Last week we saw a big change to Facebook reviews as they moved to a new “recommendation” format and away from the standard 5-star rating. Here is the pop-up currently displayed on Facebook business pages about the change to ratings.
Reviews No, Recommendations Yes
Moving forward Facebook is all about recommendations. Consumers wishing to review a business on Facebook are simply asked “Do You Recommend business name?” and answer by clicking “yes” or “no” (image below). Facebook is still showing the previous 5-star ratings the business has and also features content letting you know about the change from reviews to recommendations.
Once you click yes or no, you are then prompted to share your reasons for why you do or don’t recommend this business.
Rich Endorsements Added As Well – But Not For Everyone
In the case of restaurants, bars and coffee shops we are also seeing the recommendation process ask you to select “tags” that contributed to you recommending or not recommending that business. Facebook is calling this rich endorsements. Below are the YES tags for a Chick-fil-A location and the NO tags.
YES recommended tags, showing 10 of about 40 options.
NO recommended tags, showing 11 of about 16 options.
It would seem from Facebook’s announcement that “tags” will expand into other industries as they didn’t note any limitations. So maybe it’s coming soon for other verticals.
When a restaurant recommendation is posted, it displays the “tags” along with it. Here is my local wine bar that I left a recommendation for.
Still Says Reviews, But Recommendations Are Here
In the left side navigation of a Facebook business page, the tab to access this information is still called “Reviews”. The newly launched Recommendations are located here now as well.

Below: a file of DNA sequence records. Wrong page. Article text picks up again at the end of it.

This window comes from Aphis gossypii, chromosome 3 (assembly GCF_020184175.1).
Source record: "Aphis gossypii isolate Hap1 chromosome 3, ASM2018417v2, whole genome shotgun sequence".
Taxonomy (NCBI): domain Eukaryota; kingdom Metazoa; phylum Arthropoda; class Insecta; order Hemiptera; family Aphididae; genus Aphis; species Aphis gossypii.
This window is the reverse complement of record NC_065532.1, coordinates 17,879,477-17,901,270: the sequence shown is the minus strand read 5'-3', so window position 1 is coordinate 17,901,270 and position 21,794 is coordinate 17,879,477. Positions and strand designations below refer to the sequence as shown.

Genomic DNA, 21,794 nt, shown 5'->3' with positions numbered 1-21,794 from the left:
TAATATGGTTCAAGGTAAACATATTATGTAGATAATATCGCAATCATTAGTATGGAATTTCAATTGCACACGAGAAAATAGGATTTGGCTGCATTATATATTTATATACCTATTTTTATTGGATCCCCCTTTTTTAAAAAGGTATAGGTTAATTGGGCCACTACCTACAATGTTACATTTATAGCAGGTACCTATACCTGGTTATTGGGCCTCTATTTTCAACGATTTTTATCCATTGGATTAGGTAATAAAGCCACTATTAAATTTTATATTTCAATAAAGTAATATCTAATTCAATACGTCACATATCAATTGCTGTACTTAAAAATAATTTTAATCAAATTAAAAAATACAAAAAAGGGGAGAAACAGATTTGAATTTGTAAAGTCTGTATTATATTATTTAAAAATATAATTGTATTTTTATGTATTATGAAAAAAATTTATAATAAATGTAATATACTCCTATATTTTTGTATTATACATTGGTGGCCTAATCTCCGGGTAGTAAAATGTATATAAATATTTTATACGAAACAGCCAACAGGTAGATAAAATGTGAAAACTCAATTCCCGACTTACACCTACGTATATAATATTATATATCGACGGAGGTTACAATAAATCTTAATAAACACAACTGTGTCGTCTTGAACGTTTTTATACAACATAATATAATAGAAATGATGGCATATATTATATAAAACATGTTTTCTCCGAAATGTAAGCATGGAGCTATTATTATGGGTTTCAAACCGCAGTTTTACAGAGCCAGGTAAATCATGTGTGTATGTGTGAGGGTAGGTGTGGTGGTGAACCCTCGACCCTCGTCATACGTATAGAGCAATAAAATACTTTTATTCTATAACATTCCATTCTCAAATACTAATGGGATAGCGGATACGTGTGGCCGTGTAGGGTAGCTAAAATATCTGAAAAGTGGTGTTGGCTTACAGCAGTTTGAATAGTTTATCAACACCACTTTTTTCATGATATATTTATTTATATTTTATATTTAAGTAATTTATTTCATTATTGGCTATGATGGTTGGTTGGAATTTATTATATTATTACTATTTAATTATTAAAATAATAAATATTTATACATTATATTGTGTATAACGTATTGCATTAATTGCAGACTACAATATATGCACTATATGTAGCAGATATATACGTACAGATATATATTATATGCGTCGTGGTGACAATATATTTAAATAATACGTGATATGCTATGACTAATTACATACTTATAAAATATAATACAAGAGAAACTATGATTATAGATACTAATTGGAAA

Below is an example page for Hero Plumbing of their Facebook Reviews page that shows both a YES recommendation and a NO recommendation. You will also notice that Facebook has added two tabs for the page visitor to sort reviews by “Most Helpful” and “Most Recent”. As of now, we don’t know what the criteria is for most helpful.
An area that just about all review sites can improve on is review spam and fake reviews. With this update, Facebook announce that authenticity is a priority and users and Facebook page owners will be able to easily report recommendations for the following reasons:
- Recommendation not relevant
- Unfair recommendation
- Suicide or Self-injury
- Hate Speech
The process once the recommendation is reported is not clear, but any and all steps towards authentic customer content is a plus at this time.
Our Thoughts (more questions) On Facebook Recommendations
Just like any other big change from Facebook or Google, we are left with more questions than answers. This switch from reviews to recommendations is no different. Here are some of the things we’ll be watching and trying to understand more about in the coming weeks and months.
1- What will happen with the old reviews? At some point all of the reviews will be out of date. If or how long they will stay are questions yet to answered.
2- Facebook uses the 5-star rating on many page aspects and as part of other business snippets in posts, will this go away entirely?
3- Will there be a numeric translation for recommendations? Will a YES be a 5 and a NO be a 1? Will they display that 92% of customers recommend this business? I’d think they would want to simplify the overall experience data somehow.
4- Will Facebook business pages lose their rich snippet stars in the Google search results? I think this would decrease clicks and traffic for business pages and Facebook overall.
I could go on and on at this point, but let’s just see what the coming months bring. The new format will prove challenging in many ways in the short term as the move from a 5-star rating format will throw off reporting on reviews for many services and companies.
This change has sent us in a few directions and we’re working on some solutions for reporting moving forward, stay tuned to see what we land on in the coming weeks.